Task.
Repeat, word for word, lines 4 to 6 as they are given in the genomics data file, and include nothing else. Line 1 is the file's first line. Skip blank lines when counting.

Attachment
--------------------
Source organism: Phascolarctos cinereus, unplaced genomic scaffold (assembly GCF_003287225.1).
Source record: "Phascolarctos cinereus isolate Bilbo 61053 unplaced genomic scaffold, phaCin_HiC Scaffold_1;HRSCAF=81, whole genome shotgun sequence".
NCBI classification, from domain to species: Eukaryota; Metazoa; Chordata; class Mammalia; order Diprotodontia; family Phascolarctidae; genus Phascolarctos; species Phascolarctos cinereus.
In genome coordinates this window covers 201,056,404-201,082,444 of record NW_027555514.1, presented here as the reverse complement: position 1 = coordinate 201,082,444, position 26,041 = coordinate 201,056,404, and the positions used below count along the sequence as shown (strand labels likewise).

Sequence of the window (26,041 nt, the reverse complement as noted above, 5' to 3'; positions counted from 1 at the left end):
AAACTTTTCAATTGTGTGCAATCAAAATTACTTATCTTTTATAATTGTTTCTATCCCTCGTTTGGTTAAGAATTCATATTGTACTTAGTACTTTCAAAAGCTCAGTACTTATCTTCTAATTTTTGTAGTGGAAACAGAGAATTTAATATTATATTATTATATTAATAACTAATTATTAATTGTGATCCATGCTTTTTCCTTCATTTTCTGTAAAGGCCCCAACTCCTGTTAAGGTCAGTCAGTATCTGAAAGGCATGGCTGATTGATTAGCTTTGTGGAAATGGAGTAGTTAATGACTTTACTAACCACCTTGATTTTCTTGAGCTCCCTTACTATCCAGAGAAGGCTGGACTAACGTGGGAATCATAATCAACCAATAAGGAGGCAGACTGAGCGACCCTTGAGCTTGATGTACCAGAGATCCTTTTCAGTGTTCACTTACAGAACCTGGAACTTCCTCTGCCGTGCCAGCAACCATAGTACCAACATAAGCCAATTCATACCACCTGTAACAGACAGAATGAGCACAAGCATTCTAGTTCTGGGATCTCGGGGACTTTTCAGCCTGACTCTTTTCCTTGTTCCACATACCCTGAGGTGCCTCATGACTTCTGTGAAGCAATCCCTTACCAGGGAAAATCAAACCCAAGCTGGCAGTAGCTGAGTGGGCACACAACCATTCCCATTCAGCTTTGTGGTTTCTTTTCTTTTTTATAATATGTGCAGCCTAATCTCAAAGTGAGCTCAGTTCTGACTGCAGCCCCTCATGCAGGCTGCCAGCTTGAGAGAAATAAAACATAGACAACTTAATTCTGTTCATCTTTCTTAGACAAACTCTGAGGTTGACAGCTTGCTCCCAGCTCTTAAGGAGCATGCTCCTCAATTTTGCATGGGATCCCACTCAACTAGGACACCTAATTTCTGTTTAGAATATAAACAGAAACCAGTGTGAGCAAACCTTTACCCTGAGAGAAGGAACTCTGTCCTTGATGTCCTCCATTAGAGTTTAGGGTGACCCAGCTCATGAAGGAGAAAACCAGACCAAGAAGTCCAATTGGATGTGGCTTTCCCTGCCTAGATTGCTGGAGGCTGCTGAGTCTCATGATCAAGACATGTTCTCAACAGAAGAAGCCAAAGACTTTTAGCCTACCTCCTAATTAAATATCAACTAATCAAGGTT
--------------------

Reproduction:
In genome coordinates this window covers 201,056,404-201,082,444 of record NW_027555514.1, presented here as the reverse complement: position 1 = coordinate 201,082,444, position 26,041 = coordinate 201,056,404, and the positions used below count along the sequence as shown (strand labels likewise).

Sequence of the window (26,041 nt, the reverse complement as noted above, 5' to 3'; positions counted from 1 at the left end):
AAACTTTTCAATTGTGTGCAATCAAAATTACTTATCTTTTATAATTGTTTCTATCCCTCGTTTGGTTAAGAATTCATATTGTACTTAGTACTTTCAAAAGCTCAGTACTTATCTTCTAATTTTTGTAGTGGAAACAGAGAATTTAATATTATATTATTATATTAATAACTAATTATTAATTGTGATCCATGCTTTTTCCTTCATTTTCTGTAAAGGCCCCAACTCCTGTTAAGGTCAGTCAGTATCTGAAAGGCATGGCTGATTGATTAGCTTTGTGGAAATGGAGTAGTTAATGACTTTACTAACCACCTTGATTTTCTTGAGCTCCCTTACTATCCAGAGAAGGCTGGACTAACGTGGGAATCATAATCAACCAATAAGGAGGCAGACTGAGCGACCCTTGAGCTTGATGTACCAGAGATCCTTTTCAGTGTTCACTTACAGAACCTGGAACTTCCTCTGCCGTGCCAGCAACCATAGTACCAACATAAGCCAATTCATACCACCTGTAACAGACAGAATGAGCACAAGCATTCTAGTTCTGGGATCTCGGGGACTTTTCAGCCTGACTCTTTTCCTTGTTCCACATACCCTGAGGTGCCTCATGACTTCTGTGAAGCAATCCCTTACCAGGGAAAATCAAACCCAAGCTGGCAGTAGCTGAGTGGGCACACAACCATTCCCATTCAGCTTTGTGGTTTCTTTTCTTTTTTATAATATGTGCAGCCTAATCTCAAAGTGAGCTCAGTTCTGACTGCAGCCCCTCATGCAGGCTGCCAGCTTGAGAGAAATAAAACATAGACAACTTAATTCTGTTCATCTTTCTTAGACAAACTCTGAGGTTGACAGCTTGCTCCCAGCTCTTAAGGAGCATGCTCCTCAATTTTGCATGGGATCCCACTCAACTAGGACACCTAATTTCTGTTTAGAATATAAACAGAAACCAGTGTGAGCAAACCTTTACCCTGAGAGAAGGAACTCTGTCCTTGATGTCCTCCATTAGAGTTTAGGGTGACCCAGCTCATGAAGGAGAAAACCAGACCAAGAAGTCCAATTGGATGTGGCTTTCCCTGCCTAGATTGCTGGAGGCTGCTGAGTCTCATGATCAAGACATGTTCTCAACAGAAGAAGCCAAAGACTTTTAGCCTACCTCCTAATTAAATATCAACTAATCAAGGTT